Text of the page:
Dyeing hair virtually any color in existence is super popular right now. Though hair dye allows people to express themselves freely, it makes it nearly impossible to determine whether someone’s hair color is natural.
Table of Contents
- 1 6 Rare Hair Colors: The Rarest Natural Hair Colors in the World
- 2 1. Red Hair
- 3 2. Blonde Hair
- 4 3. Strawberry Blonde Hair
- 5 4. Gray Hair
- 6 5. Brown Hair
- 7 6. The Most Common Hair Color – Darkest Brown/Black
- 8 Go Rare: Switch Up Your Hair Color
- 9 3 Ways to Achieve Your New Hair Color
6 Rare Hair Colors: The Rarest Natural Hair Colors in the World
If you’ve ever wondered how common or rare a given hair color is, this article will be helpful. We’re going to introduce you to the absolute rarest natural hair colors in the world. Who knows, you may just find your hair color on the list! Let’s get into it!
1. Red Hair
What is the rarest hair color in the world? Red is the rarest natural hair color in the world. Currently, only 1 to 2% of the entire population has naturally red hair.
The gene for red hair color is recessive, meaning a child will only be a redhead if he or she inherits two copies of the red hair gene (MC1R).
That means that both parents must be carriers. When the MC1R gene (expressing red hair) activates, it produces high levels of pheomelanin, which is responsible for imparting red pigment to the hair.
Redheads are located mostly in Western and Northern Europe, including Ireland and Scotland. Asian and African people can also inherit this trait, though Caucasian people are more likely to be redheads.
Being a redhead isn’t all cupcakes and rainbows, though – the excess pheomelanin results in a low pain tolerance. It also exposes people with red hair to higher chances of skin cancer and Parkinson’s disease.
2. Blonde Hair
Social media may have led you to believe that there are tons of natural blondes. But this isn’t the case because blonde hair is the 2nd rarest natural hair color. Only 3% of the total global population is blonde.
A child is born with blonde hair if there is a shortage of melanin (the pigment that’s responsible for providing color to our body and hair) in their hair follicles.
Natural blonde hair is relatively common in northern Europe. However, individuals with natural blonde hair can also be found in Asia and Africa.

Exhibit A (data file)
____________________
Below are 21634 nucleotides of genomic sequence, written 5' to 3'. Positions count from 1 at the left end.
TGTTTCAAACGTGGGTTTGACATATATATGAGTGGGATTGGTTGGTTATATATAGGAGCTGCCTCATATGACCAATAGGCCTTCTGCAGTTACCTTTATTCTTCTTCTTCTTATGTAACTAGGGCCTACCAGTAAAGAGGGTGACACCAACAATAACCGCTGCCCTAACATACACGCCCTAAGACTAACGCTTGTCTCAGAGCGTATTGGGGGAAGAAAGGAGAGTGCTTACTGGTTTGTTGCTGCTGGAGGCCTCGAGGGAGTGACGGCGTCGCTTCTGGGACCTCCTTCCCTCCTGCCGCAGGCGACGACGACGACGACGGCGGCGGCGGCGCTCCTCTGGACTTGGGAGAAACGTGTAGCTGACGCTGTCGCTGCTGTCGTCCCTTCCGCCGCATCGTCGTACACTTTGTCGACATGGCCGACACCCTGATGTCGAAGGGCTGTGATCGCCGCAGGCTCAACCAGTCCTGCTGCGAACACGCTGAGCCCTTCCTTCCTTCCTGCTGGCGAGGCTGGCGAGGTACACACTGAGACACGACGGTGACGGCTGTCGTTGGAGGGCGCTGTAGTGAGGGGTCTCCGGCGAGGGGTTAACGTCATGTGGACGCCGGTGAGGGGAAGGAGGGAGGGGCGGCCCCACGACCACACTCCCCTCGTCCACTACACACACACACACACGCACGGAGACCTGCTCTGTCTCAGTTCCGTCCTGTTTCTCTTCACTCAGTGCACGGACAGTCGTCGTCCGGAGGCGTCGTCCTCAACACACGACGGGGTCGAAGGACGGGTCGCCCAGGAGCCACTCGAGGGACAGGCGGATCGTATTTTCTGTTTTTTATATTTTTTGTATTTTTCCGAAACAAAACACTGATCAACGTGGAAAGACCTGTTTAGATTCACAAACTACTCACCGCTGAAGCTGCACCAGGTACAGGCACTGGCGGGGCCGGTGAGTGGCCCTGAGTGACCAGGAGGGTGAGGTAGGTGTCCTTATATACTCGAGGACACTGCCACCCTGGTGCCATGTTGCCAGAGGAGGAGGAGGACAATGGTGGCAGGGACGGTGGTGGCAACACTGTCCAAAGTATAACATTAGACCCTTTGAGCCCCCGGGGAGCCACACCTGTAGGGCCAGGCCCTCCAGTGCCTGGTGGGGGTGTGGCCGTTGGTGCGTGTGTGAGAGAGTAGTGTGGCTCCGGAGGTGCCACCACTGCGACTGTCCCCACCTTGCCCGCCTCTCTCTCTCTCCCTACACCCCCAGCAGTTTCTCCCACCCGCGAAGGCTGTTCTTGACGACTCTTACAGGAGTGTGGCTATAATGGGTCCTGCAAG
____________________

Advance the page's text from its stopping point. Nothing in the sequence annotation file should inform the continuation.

Blondes are more prone to eye diseases than people with other hair colors. In addition, blondes are also at a higher risk of developing skin cancer due to their natural sensitivity to the sun.
3. Strawberry Blonde Hair
Having natural strawberry blonde hair is very uncommon, considering the fact that somewhere between 0.5% and 5% of the world’s total population has such a hair color.
This color is a mixture of red hair with a few strands of blonde hair here and there. This color mixture results in a beautiful coppery color that’s exceedingly rare.
Strawberry blonde hair is caused by a variation of the recessive gene MC1R. Therefore, both parents must carry this gene for the offspring to inherit a strawberry blonde natural hair color.
People from the north and west of Europe are more likely to have strawberry blonde hair than people native to other areas.
4. Gray Hair
The next hair color on the list is gray. Only about 4% of people have naturally gray hair. Mainly older people make up this percentage, as well as a few young people who have grown gray hair prematurely.
Older people usually have hair that ranges from silver to gray. It is a natural phenomenon that comes with aging, and every person goes through it. As greying hair is a natural process, it isn’t limited to a particular ethnicity or culture.
When we grow older, the pigment in our hair follicles starts to fade, and when new hair grows, it’s non-pigmented.
5. Brown Hair
Our fifth rarest hair pick is brown. About 20% of the global population is born with brown hair. Isn’t it surprising that so few people have brown hair?